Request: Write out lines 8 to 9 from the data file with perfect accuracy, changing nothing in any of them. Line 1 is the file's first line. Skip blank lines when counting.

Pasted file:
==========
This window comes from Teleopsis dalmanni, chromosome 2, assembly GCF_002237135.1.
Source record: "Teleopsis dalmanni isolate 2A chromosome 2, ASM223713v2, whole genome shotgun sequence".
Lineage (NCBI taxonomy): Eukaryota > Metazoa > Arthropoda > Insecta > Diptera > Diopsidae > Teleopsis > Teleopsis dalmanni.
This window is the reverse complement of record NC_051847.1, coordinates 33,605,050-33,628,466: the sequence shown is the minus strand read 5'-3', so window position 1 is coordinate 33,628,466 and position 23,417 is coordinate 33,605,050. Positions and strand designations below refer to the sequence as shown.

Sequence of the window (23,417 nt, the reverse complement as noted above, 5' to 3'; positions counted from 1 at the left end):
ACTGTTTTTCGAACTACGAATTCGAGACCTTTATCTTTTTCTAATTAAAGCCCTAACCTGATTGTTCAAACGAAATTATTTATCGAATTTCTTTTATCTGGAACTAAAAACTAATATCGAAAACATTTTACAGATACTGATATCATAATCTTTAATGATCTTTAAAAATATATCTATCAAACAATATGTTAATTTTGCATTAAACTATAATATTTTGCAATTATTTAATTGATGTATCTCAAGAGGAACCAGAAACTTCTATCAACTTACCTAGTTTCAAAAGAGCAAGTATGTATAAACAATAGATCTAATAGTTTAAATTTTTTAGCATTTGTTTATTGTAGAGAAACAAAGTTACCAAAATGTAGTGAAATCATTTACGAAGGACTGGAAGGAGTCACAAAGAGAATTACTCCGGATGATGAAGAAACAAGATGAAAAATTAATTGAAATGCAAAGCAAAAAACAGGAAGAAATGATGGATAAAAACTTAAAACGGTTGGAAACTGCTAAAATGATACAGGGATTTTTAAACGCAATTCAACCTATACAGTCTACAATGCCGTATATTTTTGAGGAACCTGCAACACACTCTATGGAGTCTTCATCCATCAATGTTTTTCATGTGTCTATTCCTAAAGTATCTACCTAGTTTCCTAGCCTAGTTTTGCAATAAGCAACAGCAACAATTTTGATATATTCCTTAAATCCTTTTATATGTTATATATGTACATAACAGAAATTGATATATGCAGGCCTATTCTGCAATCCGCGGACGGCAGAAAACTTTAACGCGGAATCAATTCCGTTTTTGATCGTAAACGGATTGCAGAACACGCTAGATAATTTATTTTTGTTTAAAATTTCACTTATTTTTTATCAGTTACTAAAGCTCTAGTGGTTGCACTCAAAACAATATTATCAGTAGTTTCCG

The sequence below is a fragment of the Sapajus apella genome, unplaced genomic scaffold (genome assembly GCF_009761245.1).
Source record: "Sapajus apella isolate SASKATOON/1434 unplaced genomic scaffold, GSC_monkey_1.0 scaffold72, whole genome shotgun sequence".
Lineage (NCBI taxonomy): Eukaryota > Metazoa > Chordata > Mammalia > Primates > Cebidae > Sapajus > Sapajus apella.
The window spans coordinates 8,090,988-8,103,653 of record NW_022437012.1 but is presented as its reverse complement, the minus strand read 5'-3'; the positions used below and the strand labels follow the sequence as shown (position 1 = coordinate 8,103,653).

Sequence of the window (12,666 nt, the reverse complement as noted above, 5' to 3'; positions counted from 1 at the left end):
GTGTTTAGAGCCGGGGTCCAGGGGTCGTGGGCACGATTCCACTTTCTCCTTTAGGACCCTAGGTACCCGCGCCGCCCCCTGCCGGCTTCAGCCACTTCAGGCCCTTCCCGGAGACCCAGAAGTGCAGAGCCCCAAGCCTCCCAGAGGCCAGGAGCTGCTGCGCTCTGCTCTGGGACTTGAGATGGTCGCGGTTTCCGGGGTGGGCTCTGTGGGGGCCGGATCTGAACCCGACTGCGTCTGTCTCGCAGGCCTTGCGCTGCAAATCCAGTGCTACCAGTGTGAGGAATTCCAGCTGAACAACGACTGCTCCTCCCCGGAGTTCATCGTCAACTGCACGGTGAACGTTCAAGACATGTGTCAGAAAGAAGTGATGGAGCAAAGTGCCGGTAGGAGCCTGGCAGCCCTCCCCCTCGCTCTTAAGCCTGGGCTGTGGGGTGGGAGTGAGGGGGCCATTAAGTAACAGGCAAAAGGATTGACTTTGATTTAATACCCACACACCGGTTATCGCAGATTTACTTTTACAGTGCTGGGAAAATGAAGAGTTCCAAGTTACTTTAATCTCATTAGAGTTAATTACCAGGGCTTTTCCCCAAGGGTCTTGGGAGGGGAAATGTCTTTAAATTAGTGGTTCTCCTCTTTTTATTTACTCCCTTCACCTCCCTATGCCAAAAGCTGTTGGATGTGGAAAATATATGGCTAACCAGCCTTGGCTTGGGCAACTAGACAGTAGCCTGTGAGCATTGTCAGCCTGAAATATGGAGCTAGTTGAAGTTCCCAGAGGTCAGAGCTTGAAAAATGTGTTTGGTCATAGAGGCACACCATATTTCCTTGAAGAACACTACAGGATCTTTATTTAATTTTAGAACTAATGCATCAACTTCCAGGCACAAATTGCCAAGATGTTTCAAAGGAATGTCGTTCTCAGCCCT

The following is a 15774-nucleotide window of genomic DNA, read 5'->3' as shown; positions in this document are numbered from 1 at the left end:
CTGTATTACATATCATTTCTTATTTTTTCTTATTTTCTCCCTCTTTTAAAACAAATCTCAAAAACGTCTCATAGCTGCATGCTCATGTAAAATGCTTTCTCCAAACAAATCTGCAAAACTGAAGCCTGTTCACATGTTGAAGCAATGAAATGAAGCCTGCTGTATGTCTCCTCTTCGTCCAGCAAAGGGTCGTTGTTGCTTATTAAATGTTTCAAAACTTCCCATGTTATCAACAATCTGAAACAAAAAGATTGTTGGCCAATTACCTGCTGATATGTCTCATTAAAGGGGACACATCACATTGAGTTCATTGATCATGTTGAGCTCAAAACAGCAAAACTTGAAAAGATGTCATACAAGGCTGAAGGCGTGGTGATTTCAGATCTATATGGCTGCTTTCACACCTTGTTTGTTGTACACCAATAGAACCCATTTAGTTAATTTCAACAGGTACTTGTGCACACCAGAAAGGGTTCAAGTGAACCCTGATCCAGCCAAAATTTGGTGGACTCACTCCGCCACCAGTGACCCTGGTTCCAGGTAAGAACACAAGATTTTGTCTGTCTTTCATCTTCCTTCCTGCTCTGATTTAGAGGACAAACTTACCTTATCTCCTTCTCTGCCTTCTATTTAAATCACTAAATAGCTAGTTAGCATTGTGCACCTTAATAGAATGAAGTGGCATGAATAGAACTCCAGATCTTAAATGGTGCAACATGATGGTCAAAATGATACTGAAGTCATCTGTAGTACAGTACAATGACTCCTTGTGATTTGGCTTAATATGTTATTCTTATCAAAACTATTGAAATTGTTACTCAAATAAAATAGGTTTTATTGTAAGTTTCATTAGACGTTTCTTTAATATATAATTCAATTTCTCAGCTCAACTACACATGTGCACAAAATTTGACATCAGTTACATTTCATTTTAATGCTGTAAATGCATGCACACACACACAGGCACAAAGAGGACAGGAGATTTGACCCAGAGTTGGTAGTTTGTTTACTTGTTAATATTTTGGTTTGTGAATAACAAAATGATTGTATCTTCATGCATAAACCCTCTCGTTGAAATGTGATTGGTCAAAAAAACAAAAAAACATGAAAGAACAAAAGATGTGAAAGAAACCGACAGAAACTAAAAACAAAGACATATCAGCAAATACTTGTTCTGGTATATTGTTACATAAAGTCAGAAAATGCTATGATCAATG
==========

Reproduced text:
Source record: "Sapajus apella isolate SASKATOON/1434 unplaced genomic scaffold, GSC_monkey_1.0 scaffold72, whole genome shotgun sequence".
Lineage (NCBI taxonomy): Eukaryota > Metazoa > Chordata > Mammalia > Primates > Cebidae > Sapajus > Sapajus apella.